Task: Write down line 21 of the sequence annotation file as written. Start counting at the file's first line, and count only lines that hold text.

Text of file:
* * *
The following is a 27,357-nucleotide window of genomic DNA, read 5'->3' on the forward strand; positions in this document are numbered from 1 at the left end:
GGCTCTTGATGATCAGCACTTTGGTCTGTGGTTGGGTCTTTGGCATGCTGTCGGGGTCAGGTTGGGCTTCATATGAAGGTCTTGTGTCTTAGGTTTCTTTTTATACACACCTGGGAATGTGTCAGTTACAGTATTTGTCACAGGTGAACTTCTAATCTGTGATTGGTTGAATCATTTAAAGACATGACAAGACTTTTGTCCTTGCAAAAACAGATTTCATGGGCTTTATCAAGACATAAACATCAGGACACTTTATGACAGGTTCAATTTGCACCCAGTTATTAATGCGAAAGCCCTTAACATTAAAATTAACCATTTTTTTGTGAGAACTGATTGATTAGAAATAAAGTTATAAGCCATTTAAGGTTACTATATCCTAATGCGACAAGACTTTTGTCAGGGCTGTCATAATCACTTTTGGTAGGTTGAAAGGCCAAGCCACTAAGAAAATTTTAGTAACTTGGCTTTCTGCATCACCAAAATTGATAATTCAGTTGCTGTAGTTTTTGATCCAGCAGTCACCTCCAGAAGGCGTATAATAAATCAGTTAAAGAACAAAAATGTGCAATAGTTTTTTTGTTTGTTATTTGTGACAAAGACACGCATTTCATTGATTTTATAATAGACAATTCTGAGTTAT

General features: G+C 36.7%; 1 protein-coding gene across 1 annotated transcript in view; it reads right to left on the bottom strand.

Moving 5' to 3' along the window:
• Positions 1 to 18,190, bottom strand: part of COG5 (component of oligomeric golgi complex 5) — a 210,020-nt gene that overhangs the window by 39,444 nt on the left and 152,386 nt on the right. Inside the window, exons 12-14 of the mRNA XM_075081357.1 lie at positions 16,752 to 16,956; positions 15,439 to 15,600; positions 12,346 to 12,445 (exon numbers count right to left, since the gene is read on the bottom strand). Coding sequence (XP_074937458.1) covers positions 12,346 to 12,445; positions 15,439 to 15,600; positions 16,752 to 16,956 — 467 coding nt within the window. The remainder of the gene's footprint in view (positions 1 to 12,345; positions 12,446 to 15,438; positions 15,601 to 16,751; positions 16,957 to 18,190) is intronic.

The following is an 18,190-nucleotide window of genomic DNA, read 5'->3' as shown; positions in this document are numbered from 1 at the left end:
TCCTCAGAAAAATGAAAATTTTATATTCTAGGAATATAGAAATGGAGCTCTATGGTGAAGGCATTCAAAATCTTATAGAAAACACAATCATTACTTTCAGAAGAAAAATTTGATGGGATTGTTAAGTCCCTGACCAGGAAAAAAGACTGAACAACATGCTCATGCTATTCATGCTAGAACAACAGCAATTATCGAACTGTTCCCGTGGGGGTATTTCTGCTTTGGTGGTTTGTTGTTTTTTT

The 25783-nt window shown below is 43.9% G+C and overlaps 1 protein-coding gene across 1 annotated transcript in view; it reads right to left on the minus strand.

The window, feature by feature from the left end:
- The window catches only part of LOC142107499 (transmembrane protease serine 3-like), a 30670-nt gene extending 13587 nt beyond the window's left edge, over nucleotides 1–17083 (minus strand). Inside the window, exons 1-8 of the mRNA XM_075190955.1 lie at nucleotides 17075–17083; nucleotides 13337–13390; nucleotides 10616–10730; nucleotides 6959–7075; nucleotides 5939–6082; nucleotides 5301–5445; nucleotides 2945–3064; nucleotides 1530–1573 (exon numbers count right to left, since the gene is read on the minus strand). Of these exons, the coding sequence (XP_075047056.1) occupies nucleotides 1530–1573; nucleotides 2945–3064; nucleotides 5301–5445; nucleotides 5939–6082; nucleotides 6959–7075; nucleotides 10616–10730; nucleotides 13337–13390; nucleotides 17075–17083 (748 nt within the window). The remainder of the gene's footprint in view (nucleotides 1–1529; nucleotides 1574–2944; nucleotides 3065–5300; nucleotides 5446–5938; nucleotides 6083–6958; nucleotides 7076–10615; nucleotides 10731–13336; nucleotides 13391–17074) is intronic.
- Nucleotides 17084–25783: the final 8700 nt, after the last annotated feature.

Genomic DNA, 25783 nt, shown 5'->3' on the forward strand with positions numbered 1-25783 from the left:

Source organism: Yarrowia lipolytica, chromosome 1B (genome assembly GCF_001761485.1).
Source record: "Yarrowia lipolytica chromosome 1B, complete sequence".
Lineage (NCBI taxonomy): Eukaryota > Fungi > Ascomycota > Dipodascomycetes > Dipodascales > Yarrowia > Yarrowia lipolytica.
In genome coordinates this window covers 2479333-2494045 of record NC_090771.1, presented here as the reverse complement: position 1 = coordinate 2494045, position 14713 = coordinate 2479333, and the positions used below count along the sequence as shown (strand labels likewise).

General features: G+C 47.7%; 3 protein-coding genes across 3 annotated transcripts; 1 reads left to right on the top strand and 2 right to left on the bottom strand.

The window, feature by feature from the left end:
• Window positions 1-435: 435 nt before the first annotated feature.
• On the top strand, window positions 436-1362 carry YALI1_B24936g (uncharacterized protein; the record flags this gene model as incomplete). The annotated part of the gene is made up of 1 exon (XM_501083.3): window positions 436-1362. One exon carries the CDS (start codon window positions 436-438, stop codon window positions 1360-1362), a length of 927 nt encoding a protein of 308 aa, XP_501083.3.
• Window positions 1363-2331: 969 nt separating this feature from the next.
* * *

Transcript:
• Window positions 1363-2331: 969 nt separating this feature from the next.